True story that created headline news in 1959. A young aboriginal man Max Stuart, was convicted of murder in the light of questionable evidence presented, of nine year old Mary Hattam near Ceduna, on the south coast of Australia. International News Media Baron, Rupert Murdoch (played by Ben Mendelsohn), then publisher of the Adelaide "News," became the driving force behind securing a re-trial for Stuart.Written by
Noel Bailey <email@example.com>
I came across this one accidentally, and I'm very glad that I did. This is very much an attempt to make an historical document - it is along the same lines as rabbit proof fence, instead focusing on the ridiculously prejudiced and stunted legal system that Australia was so proud of during the 'white Australia' policy years. Every branch of police and court were determined to hide each others mistakes and inequalities because it was simply easier to condemn our own mistakes - if it is believed that all black fellas are inherently flawed, even evil, then it is so much easier to not feel guilty about what we did.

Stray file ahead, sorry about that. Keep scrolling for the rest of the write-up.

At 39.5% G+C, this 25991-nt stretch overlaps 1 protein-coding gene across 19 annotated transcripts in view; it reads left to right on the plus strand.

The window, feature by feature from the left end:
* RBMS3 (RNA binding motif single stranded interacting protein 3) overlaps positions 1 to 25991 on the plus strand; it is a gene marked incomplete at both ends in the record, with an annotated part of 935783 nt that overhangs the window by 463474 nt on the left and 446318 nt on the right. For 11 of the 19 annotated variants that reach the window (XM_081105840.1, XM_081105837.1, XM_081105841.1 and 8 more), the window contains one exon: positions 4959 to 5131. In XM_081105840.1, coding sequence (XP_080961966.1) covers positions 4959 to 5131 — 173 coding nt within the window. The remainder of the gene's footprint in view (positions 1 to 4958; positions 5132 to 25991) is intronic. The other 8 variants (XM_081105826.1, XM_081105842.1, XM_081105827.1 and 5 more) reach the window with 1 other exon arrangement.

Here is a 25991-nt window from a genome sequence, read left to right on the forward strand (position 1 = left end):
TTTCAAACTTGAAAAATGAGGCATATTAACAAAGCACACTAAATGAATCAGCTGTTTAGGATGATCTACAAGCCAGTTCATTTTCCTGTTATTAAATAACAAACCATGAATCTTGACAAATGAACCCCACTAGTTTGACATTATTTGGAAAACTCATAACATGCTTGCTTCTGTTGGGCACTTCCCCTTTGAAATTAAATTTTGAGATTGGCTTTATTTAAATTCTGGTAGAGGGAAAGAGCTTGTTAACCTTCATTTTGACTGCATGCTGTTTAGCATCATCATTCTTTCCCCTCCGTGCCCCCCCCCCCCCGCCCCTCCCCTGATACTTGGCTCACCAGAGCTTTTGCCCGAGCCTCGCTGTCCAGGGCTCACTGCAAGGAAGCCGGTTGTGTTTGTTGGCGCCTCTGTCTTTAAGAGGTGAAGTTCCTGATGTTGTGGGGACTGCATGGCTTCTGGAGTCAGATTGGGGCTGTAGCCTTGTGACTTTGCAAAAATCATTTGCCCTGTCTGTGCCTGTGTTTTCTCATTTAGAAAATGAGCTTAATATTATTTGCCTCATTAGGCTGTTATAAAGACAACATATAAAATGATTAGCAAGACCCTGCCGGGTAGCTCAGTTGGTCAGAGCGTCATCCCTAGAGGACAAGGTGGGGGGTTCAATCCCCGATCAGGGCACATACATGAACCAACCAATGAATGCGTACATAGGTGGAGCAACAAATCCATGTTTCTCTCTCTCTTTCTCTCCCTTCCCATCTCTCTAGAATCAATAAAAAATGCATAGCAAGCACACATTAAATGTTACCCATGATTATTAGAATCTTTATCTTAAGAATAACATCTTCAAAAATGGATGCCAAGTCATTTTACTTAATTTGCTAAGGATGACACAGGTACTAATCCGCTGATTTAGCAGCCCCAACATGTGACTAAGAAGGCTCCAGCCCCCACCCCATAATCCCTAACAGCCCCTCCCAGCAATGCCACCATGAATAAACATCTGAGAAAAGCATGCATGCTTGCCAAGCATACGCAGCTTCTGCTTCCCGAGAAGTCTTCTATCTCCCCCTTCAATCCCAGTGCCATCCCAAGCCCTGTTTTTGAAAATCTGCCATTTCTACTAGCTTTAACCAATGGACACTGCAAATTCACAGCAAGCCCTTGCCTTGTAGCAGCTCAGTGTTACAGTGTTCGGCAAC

That being said, the production values are so high in this film that one never gets the sense that it is preaching or unnecessarily hammering the audience with the all the guilt of the white man in Australia. The story came through sufficiently, and there were fascinating links to all kinds of branches of Australian life - the turn of public opinion against the death penalty, Rupert Murdoch learning the value of politics over helping out the ordinary man, the idea of 'Englishness' in the colonial nation - and best of all, a wonderful interview with the condemned man himself, still alive despite all the odds.
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